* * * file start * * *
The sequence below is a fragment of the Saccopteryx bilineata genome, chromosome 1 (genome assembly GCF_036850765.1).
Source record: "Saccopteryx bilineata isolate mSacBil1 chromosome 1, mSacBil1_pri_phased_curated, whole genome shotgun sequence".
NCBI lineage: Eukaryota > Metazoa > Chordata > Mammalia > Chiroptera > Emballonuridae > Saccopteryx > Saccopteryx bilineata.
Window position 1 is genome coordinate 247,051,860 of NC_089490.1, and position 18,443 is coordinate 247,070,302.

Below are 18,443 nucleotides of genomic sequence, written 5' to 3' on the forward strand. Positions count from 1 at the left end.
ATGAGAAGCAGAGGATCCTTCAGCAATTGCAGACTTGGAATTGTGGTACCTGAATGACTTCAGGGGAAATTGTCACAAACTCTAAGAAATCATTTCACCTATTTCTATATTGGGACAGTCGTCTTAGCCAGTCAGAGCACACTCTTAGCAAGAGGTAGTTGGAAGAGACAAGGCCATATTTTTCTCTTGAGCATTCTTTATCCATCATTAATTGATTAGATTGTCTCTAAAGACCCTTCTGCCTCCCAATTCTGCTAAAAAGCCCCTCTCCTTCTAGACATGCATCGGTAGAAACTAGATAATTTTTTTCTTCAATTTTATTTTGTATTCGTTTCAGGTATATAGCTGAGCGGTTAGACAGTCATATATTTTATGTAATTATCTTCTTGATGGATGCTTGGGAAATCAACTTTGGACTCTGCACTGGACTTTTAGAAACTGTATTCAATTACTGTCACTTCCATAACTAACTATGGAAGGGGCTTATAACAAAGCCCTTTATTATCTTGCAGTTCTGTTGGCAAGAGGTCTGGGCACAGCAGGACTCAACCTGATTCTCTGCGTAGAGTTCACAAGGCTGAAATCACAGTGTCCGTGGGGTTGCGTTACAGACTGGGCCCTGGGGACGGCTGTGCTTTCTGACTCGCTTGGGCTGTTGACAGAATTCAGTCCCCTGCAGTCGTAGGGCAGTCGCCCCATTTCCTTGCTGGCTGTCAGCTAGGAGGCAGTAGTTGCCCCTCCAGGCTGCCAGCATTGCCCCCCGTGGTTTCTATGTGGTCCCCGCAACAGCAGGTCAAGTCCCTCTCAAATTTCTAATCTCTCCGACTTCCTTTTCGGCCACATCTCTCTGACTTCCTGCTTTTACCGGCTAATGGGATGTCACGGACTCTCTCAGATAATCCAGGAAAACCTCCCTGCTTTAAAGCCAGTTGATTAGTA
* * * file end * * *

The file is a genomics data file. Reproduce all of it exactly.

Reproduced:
The sequence below is a fragment of the Saccopteryx bilineata genome, chromosome 1 (genome assembly GCF_036850765.1).
Source record: "Saccopteryx bilineata isolate mSacBil1 chromosome 1, mSacBil1_pri_phased_curated, whole genome shotgun sequence".
NCBI lineage: Eukaryota > Metazoa > Chordata > Mammalia > Chiroptera > Emballonuridae > Saccopteryx > Saccopteryx bilineata.
Window position 1 is genome coordinate 247,051,860 of NC_089490.1, and position 18,443 is coordinate 247,070,302.

Below are 18,443 nucleotides of genomic sequence, written 5' to 3' on the forward strand. Positions count from 1 at the left end.
ATGAGAAGCAGAGGATCCTTCAGCAATTGCAGACTTGGAATTGTGGTACCTGAATGACTTCAGGGGAAATTGTCACAAACTCTAAGAAATCATTTCACCTATTTCTATATTGGGACAGTCGTCTTAGCCAGTCAGAGCACACTCTTAGCAAGAGGTAGTTGGAAGAGACAAGGCCATATTTTTCTCTTGAGCATTCTTTATCCATCATTAATTGATTAGATTGTCTCTAAAGACCCTTCTGCCTCCCAATTCTGCTAAAAAGCCCCTCTCCTTCTAGACATGCATCGGTAGAAACTAGATAATTTTTTTCTTCAATTTTATTTTGTATTCGTTTCAGGTATATAGCTGAGCGGTTAGACAGTCATATATTTTATGTAATTATCTTCTTGATGGATGCTTGGGAAATCAACTTTGGACTCTGCACTGGACTTTTAGAAACTGTATTCAATTACTGTCACTTCCATAACTAACTATGGAAGGGGCTTATAACAAAGCCCTTTATTATCTTGCAGTTCTGTTGGCAAGAGGTCTGGGCACAGCAGGACTCAACCTGATTCTCTGCGTAGAGTTCACAAGGCTGAAATCACAGTGTCCGTGGGGTTGCGTTACAGACTGGGCCCTGGGGACGGCTGTGCTTTCTGACTCGCTTGGGCTGTTGACAGAATTCAGTCCCCTGCAGTCGTAGGGCAGTCGCCCCATTTCCTTGCTGGCTGTCAGCTAGGAGGCAGTAGTTGCCCCTCCAGGCTGCCAGCATTGCCCCCCGTGGTTTCTATGTGGTCCCCGCAACAGCAGGTCAAGTCCCTCTCAAATTTCTAATCTCTCCGACTTCCTTTTCGGCCACATCTCTCTGACTTCCTGCTTTTACCGGCTAATGGGATGTCACGGACTCTCTCAGATAATCCAGGAAAACCTCCCTGCTTTAAAGCCAGTTGATTAGTA